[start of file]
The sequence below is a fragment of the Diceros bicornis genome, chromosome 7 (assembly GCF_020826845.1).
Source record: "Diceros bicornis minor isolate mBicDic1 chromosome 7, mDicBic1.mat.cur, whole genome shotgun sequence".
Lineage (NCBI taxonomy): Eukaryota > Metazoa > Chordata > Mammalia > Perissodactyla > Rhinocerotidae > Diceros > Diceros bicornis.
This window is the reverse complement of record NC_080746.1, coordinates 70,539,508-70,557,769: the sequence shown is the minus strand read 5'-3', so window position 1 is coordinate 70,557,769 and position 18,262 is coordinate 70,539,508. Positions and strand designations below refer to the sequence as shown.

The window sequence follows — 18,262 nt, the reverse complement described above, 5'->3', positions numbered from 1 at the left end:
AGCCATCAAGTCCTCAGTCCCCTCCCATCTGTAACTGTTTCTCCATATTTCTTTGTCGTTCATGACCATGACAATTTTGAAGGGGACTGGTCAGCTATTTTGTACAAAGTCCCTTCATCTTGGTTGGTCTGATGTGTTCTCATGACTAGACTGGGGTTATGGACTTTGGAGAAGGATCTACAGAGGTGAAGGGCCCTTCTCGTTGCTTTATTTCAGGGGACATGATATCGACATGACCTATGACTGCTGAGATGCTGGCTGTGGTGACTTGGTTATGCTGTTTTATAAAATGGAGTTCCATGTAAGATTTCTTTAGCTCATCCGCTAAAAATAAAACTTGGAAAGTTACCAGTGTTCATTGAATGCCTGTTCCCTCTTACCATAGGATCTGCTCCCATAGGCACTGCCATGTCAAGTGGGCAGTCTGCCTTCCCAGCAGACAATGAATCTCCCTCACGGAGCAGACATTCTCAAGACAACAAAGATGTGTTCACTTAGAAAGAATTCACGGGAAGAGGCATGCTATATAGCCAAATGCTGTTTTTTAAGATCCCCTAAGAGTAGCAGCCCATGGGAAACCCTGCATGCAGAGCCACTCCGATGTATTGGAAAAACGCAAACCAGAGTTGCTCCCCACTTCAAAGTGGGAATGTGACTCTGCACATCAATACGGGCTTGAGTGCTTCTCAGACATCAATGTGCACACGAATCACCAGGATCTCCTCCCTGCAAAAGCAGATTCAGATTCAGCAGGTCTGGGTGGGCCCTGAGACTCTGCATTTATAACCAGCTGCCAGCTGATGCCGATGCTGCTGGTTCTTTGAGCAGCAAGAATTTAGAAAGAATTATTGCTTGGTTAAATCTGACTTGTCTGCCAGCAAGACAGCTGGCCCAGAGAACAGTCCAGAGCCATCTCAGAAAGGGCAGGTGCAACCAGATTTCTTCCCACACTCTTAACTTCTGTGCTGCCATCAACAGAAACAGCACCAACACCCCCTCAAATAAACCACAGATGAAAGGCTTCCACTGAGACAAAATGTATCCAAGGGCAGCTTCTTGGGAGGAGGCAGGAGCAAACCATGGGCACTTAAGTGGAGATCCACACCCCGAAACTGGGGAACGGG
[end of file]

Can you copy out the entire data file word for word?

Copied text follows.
The sequence below is a fragment of the Diceros bicornis genome, chromosome 7 (assembly GCF_020826845.1).
Source record: "Diceros bicornis minor isolate mBicDic1 chromosome 7, mDicBic1.mat.cur, whole genome shotgun sequence".
Lineage (NCBI taxonomy): Eukaryota > Metazoa > Chordata > Mammalia > Perissodactyla > Rhinocerotidae > Diceros > Diceros bicornis.
This window is the reverse complement of record NC_080746.1, coordinates 70,539,508-70,557,769: the sequence shown is the minus strand read 5'-3', so window position 1 is coordinate 70,557,769 and position 18,262 is coordinate 70,539,508. Positions and strand designations below refer to the sequence as shown.

The window sequence follows — 18,262 nt, the reverse complement described above, 5'->3', positions numbered from 1 at the left end:
AGCCATCAAGTCCTCAGTCCCCTCCCATCTGTAACTGTTTCTCCATATTTCTTTGTCGTTCATGACCATGACAATTTTGAAGGGGACTGGTCAGCTATTTTGTACAAAGTCCCTTCATCTTGGTTGGTCTGATGTGTTCTCATGACTAGACTGGGGTTATGGACTTTGGAGAAGGATCTACAGAGGTGAAGGGCCCTTCTCGTTGCTTTATTTCAGGGGACATGATATCGACATGACCTATGACTGCTGAGATGCTGGCTGTGGTGACTTGGTTATGCTGTTTTATAAAATGGAGTTCCATGTAAGATTTCTTTAGCTCATCCGCTAAAAATAAAACTTGGAAAGTTACCAGTGTTCATTGAATGCCTGTTCCCTCTTACCATAGGATCTGCTCCCATAGGCACTGCCATGTCAAGTGGGCAGTCTGCCTTCCCAGCAGACAATGAATCTCCCTCACGGAGCAGACATTCTCAAGACAACAAAGATGTGTTCACTTAGAAAGAATTCACGGGAAGAGGCATGCTATATAGCCAAATGCTGTTTTTTAAGATCCCCTAAGAGTAGCAGCCCATGGGAAACCCTGCATGCAGAGCCACTCCGATGTATTGGAAAAACGCAAACCAGAGTTGCTCCCCACTTCAAAGTGGGAATGTGACTCTGCACATCAATACGGGCTTGAGTGCTTCTCAGACATCAATGTGCACACGAATCACCAGGATCTCCTCCCTGCAAAAGCAGATTCAGATTCAGCAGGTCTGGGTGGGCCCTGAGACTCTGCATTTATAACCAGCTGCCAGCTGATGCCGATGCTGCTGGTTCTTTGAGCAGCAAGAATTTAGAAAGAATTATTGCTTGGTTAAATCTGACTTGTCTGCCAGCAAGACAGCTGGCCCAGAGAACAGTCCAGAGCCATCTCAGAAAGGGCAGGTGCAACCAGATTTCTTCCCACACTCTTAACTTCTGTGCTGCCATCAACAGAAACAGCACCAACACCCCCTCAAATAAACCACAGATGAAAGGCTTCCACTGAGACAAAATGTATCCAAGGGCAGCTTCTTGGGAGGAGGCAGGAGCAAACCATGGGCACTTAAGTGGAGATCCACACCCCGAAACTGGGGAACGGG